--- In cybalist@..., alexmoeller@... wrote:
> I just doubt about this. And this is because the albanians
> have the same pattern as rumanians.
...simply because they share the same source of borrowing.
> And that today they
> still use this patern and the sudic slavs have a methathesis
> here ( i am not sure about the other slavs).
> it is unlikely that two folks to get a word from a thirth
> and to mentain it as in the ancient proto_slav, and then the
> proto_slavs to make the methathesis and to change it but
> these folks to keep over milenium the same form. Dont you
I do mind, actually. Different languages change differently, both as
to the speed and the character of change, yet loans are usually more
persistent to change. Eg., Finnish preserved Proto-Germanic *kuningaz
nearly intact (_kuningas_), while the Germanic languages themselves
changed the word rather substantially (_king_,_könig_)
> And if you got it, which are "most" slavic languages without
> the south slavic? Where do we have it and where not? "Most",
> here says almost nothing. I should like you to get please
> the languages , other as south slavic where we have these
> best examples like *bolto, *dolto and because we are here at
> the methatehesis of liquids but we talked just for "l" let
> us talk about "r" too.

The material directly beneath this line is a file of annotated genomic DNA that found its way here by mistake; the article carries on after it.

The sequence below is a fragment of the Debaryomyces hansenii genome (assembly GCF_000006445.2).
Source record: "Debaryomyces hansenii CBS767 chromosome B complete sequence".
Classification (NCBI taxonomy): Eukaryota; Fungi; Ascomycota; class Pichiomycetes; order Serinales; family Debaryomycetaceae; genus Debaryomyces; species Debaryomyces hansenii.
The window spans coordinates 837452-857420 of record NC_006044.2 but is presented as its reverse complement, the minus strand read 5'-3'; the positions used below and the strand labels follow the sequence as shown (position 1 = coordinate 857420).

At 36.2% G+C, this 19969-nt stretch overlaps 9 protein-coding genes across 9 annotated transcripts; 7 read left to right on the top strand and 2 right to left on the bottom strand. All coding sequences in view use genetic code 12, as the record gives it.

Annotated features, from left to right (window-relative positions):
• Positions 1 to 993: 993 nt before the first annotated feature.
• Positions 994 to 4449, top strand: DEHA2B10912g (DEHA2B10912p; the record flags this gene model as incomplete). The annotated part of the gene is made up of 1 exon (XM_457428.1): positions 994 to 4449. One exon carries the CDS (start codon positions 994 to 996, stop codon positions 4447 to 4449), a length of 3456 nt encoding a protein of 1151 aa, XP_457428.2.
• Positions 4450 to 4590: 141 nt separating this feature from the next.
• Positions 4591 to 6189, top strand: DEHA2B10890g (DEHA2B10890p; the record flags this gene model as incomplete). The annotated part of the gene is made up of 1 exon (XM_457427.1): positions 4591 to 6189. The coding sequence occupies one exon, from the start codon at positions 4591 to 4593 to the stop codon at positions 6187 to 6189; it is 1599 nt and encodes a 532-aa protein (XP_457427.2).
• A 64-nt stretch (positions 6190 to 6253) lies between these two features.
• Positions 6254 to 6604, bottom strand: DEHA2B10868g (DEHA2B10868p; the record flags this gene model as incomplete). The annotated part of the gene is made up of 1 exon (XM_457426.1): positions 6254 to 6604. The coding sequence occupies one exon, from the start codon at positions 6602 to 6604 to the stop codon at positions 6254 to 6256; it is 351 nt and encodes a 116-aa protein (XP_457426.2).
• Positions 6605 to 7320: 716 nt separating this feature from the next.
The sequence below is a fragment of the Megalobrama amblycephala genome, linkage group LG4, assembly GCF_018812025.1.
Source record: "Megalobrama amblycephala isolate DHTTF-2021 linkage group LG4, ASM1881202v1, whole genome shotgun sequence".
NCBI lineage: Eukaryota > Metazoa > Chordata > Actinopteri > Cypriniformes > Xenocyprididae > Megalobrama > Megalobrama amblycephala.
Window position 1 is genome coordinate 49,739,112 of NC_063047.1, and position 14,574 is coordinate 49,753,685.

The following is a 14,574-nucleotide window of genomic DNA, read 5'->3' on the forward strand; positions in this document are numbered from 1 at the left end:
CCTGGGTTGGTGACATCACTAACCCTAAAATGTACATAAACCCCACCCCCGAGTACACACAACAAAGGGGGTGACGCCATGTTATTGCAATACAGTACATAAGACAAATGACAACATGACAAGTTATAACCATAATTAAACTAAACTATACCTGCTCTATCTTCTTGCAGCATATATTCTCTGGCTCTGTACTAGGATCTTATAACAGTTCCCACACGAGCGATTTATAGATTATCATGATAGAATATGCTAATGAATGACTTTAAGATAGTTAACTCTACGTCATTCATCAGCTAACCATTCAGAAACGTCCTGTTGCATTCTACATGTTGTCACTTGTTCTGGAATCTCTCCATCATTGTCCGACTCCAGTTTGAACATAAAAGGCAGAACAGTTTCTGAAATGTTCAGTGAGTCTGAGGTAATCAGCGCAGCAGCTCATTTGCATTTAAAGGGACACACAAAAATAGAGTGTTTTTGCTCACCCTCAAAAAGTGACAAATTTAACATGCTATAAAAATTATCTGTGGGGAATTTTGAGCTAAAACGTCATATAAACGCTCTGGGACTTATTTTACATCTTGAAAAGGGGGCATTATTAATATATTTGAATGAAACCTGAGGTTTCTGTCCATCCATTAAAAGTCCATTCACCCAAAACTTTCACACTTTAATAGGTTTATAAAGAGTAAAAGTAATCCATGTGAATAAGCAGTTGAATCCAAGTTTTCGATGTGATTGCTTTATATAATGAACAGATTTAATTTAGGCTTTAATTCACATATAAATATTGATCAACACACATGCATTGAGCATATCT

If I get it right, you're trying to be a bore. OK, here's the list:
High Sorbian _bl/óto_
You might argue that you can't see how and why *bolto [bá:lta] has
been reconstructed on the base of this evidence. The reconstruction
is generally received, but, unfortunately, it's impossible to provide
you with the arguments in the limits of a message -- I can only refer
you to a book on Slavic historical linguistics.
By the way, this specific word has indeed been suspected to be a
Balcanic substratum word, _shared_ by Proto-Slavic, Albanian and
Romanian, but in that case Old Prussian -balt (in toponymy) demands
explanation. Albanian _baltë_ is usually treated as a native word
rather than a Slavicism, while for Romanian c both -- substratic
(Balcanic) and adstratic (Slavic) origins are equally possible.
*dolto (<*dolbto) or *delto (<*delbto)
Polish _dl/uto_ < _dl/óto_
Interestingly enough, the South Slavic languages (at least
contemporary ones) mostly continue *delto rather than *dolto,
continued in West and East Slavic (Illyrians in the vicinity of
Pskov? I'm not sure). Cf. also related Proto-Slavic *dUlbti 'peck,
hammer', *dolbU 'pale;groove'.
> Let us go on:
> rom. gard, old slav grad, alb. garth
High Sorbian _hród_
Low Sorbian _grod_
Albanian _garth_ is a native word, I'm not aware of the Romanian
lexeme, but a borrowing from Slavic at least can't be excluded. Cf.
also Lith. _gar~das_ 'fence', Gothic _gards_ 'house' -- there's
nothing specifically Balcanic about the word.
> rom. ta:rg,old slav tru:gu:, alb. terg
> rom. ga:rba:, old.slav gru:bu:, alb. ge:rbe:
Proto Slavic *tUrgU and *gUrbU are equally well attested in most
( ;) ) Slavic languages as well, but I don't feel like typing two
Albanian _tregë_ is a native word, and I'm not aware of _gërbë_ or
the like. Romanian _tãrg_ [t&rg] and _gãrbã_ [g&rb&] (if you quote
them correctly) fit like a glove with Proto-Slavic *tUrgU [t&rg&] and
> Dont you mind that it is very unlikely that both albanians
> and rumanians to get the same patern but the slavs to have
> an another one?It shows the vector of this loaning, don't
Consider Proto-Slavic rather than Old or Middle Bulgarian forms.